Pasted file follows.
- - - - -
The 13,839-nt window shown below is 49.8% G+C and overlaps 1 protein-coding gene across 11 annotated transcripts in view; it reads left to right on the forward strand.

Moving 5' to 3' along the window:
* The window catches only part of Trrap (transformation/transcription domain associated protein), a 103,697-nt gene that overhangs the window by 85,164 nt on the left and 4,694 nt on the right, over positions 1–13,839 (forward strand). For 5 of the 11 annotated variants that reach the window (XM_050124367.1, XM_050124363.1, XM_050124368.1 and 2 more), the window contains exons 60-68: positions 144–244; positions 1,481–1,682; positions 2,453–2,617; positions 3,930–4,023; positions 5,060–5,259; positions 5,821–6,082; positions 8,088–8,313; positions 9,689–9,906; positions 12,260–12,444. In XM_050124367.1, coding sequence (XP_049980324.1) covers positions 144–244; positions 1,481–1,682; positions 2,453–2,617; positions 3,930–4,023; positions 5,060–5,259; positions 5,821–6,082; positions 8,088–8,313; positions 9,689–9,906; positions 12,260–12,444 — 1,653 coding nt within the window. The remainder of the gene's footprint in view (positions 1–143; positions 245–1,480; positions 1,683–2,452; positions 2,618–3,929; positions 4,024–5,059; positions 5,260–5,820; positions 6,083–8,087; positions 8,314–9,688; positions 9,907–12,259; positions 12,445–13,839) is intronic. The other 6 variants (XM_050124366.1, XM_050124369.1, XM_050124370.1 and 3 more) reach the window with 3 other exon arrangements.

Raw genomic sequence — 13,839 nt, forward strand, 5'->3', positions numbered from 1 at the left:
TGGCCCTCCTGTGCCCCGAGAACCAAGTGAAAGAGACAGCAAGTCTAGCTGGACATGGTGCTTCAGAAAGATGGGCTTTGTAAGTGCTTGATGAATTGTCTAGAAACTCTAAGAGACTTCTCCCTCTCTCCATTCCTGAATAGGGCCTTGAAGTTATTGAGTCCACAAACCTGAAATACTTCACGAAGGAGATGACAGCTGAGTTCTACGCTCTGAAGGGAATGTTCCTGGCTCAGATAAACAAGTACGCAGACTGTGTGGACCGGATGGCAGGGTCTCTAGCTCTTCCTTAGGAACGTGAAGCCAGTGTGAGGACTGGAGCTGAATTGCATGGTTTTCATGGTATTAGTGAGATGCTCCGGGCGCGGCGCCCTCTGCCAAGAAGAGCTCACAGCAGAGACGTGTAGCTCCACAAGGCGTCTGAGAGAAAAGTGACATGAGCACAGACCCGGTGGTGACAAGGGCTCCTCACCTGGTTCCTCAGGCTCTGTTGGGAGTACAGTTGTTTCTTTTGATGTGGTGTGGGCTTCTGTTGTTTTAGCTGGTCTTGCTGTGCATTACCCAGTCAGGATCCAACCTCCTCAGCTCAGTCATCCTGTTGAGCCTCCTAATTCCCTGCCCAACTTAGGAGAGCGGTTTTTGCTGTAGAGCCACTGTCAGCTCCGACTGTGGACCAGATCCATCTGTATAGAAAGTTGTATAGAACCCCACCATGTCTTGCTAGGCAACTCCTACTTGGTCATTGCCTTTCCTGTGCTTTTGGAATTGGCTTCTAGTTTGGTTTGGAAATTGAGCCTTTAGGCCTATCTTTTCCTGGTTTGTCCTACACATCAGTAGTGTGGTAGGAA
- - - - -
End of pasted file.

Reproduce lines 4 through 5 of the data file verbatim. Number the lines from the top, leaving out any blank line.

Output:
Raw genomic sequence — 13,839 nt, forward strand, 5'->3', positions numbered from 1 at the left:
TGGCCCTCCTGTGCCCCGAGAACCAAGTGAAAGAGACAGCAAGTCTAGCTGGACATGGTGCTTCAGAAAGATGGGCTTTGTAAGTGCTTGATGAATTGTCTAGAAACTCTAAGAGACTTCTCCCTCTCTCCATTCCTGAATAGGGCCTTGAAGTTATTGAGTCCACAAACCTGAAATACTTCACGAAGGAGATGACAGCTGAGTTCTACGCTCTGAAGGGAATGTTCCTGGCTCAGATAAACAAGTACGCAGACTGTGTGGACCGGATGGCAGGGTCTCTAGCTCTTCCTTAGGAACGTGAAGCCAGTGTGAGGACTGGAGCTGAATTGCATGGTTTTCATGGTATTAGTGAGATGCTCCGGGCGCGGCGCCCTCTGCCAAGAAGAGCTCACAGCAGAGACGTGTAGCTCCACAAGGCGTCTGAGAGAAAAGTGACATGAGCACAGACCCGGTGGTGACAAGGGCTCCTCACCTGGTTCCTCAGGCTCTGTTGGGAGTACAGTTGTTTCTTTTGATGTGGTGTGGGCTTCTGTTGTTTTAGCTGGTCTTGCTGTGCATTACCCAGTCAGGATCCAACCTCCTCAGCTCAGTCATCCTGTTGAGCCTCCTAATTCCCTGCCCAACTTAGGAGAGCGGTTTTTGCTGTAGAGCCACTGTCAGCTCCGACTGTGGACCAGATCCATCTGTATAGAAAGTTGTATAGAACCCCACCATGTCTTGCTAGGCAACTCCTACTTGGTCATTGCCTTTCCTGTGCTTTTGGAATTGGCTTCTAGTTTGGTTTGGAAATTGAGCCTTTAGGCCTATCTTTTCCTGGTTTGTCCTACACATCAGTAGTGTGGTAGGAA